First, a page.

While traditional banks still technically have the numbers, new research shows millions of current accounts are being left unused as people dabble with the features of new mobile banks
Millions of UK bank accounts have become “zoned out” as rising numbers of people look to experiment with new digital products and leave their old accounts inactive.
Attracted to the modern features of mobile disruptors, more than half of respondents to a new survey admitted to having at least one bank account they have not accessed in the past three months – with an estimated 61 million idle accounts in the UK.
This poses a problem to traditional banks, which risk losing customer engagement in the long term, despite the numbers showing that people have not made a full switch away.
Jo Howes, commercial director at digital finance specialist Crealogix, which commissioned the research, said: “The fact that nearly 61 million bank accounts remain open but unused shows an interesting and gradual shift from our traditional banking brand relationships and loyalty, which is hard to measure using current metrics.
“While many of these accounts will not be considered dormant using the traditional definition, it does not mean they should be ignored – their customers are very gradually leaving.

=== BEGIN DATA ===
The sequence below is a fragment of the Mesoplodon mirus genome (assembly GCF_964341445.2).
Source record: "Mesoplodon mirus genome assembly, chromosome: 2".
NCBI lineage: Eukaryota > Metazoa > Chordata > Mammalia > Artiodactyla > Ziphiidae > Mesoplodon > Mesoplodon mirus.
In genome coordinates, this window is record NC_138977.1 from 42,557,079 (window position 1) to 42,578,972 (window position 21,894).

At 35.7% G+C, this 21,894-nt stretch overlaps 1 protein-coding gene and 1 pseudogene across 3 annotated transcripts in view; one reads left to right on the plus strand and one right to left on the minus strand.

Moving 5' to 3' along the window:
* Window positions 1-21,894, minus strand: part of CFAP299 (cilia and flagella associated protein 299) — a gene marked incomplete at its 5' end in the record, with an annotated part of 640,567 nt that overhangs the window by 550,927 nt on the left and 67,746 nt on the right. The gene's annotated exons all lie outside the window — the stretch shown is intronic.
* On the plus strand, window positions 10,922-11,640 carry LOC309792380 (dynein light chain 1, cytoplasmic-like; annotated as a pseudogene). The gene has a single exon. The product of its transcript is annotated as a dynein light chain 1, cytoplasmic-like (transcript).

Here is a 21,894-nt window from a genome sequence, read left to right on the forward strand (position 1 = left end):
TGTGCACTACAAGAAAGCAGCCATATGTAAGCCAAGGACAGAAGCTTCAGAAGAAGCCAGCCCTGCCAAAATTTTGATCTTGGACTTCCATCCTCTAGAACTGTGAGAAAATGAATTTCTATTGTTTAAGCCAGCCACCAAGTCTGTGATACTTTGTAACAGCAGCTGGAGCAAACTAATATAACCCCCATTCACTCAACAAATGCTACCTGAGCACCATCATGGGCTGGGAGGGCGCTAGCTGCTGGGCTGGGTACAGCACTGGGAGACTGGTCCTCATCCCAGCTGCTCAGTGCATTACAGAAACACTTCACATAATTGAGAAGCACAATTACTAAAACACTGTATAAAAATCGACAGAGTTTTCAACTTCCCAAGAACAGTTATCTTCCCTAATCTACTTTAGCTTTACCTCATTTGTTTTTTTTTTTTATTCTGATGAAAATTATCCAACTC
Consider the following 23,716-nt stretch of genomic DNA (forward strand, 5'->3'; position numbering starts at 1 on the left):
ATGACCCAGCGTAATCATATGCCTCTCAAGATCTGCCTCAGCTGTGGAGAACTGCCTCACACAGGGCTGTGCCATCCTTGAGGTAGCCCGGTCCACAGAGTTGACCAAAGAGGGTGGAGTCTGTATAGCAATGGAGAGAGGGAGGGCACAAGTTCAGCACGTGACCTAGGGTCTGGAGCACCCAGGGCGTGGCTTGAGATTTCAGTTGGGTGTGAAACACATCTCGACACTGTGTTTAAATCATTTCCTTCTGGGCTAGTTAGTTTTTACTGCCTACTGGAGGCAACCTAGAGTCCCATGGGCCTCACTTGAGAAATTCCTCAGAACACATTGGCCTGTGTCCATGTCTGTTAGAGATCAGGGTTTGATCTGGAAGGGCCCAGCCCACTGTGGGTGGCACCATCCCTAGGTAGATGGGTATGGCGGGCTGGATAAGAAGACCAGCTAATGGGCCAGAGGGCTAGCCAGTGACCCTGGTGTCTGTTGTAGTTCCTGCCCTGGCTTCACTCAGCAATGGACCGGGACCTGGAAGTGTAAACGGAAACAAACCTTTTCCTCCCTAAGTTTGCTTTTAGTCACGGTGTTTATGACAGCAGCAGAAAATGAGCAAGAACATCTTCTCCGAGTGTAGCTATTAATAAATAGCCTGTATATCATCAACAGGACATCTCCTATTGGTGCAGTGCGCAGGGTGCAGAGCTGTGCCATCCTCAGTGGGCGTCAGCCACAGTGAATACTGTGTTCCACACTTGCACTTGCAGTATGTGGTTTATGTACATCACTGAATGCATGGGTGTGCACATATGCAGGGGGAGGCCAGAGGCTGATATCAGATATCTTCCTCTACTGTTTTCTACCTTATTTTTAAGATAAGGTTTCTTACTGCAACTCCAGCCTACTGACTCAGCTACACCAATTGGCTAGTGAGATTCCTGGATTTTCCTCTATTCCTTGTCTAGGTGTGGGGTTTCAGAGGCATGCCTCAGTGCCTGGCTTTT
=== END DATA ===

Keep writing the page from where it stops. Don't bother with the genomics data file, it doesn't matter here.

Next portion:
“And they are leaving because it is easy to open new accounts and there is no risk involved in opening a new account without switching.
“Banks look at switching statistics to measure success, but this is the wrong measurement.”
The latest figures from Pay.UK, which operates the Current Account Switching Service in the UK, show that 929,070 people switched their current account in 2018 through the scheme – compared to 932,000 in 2017.
Why people have inactive bank accounts
The growth of digital-first challenger banks in the UK amid open banking regulations has created a wealth of new current account options that are easy to open and contain a range of innovative tools and features.
The recent survey – which canvassed the views of 2,000 people with a bank account in the UK between the age of 18 and 65 – found that 46% of UK consumers would be more likely to try out a new bank account if it provided personalised features based on preferences and lifestyle.
This figure rose to more than 70% among those in the Generation Z age bracket.
One in four millennials said they used a challenger bank such as Monzo, Starling or Revolut – attracted by features like instant card freezing and unfreezing, visual spending summaries and budgeting tools, bill splitting, and cryptocurrency trading.
While this new generation of digital banks grows in popularity, the more traditional financial institutions risk losing touch with what modern banking customers are beginning to demand.
The study found that less than one in ten consumers recall being asked anything about their lifestyle or purchasing preferences over the past year by their bank.
“Banking providers are really missing a trick by not tuning in to what consumers want from their banks,” added Ms Howes.
“Engagement is directly driven by understanding what features and services customers are looking for.
“We are seeing greater adoption of challengers and neobanks because they are putting the consumer first – offering convenience and services to make their lives easier.”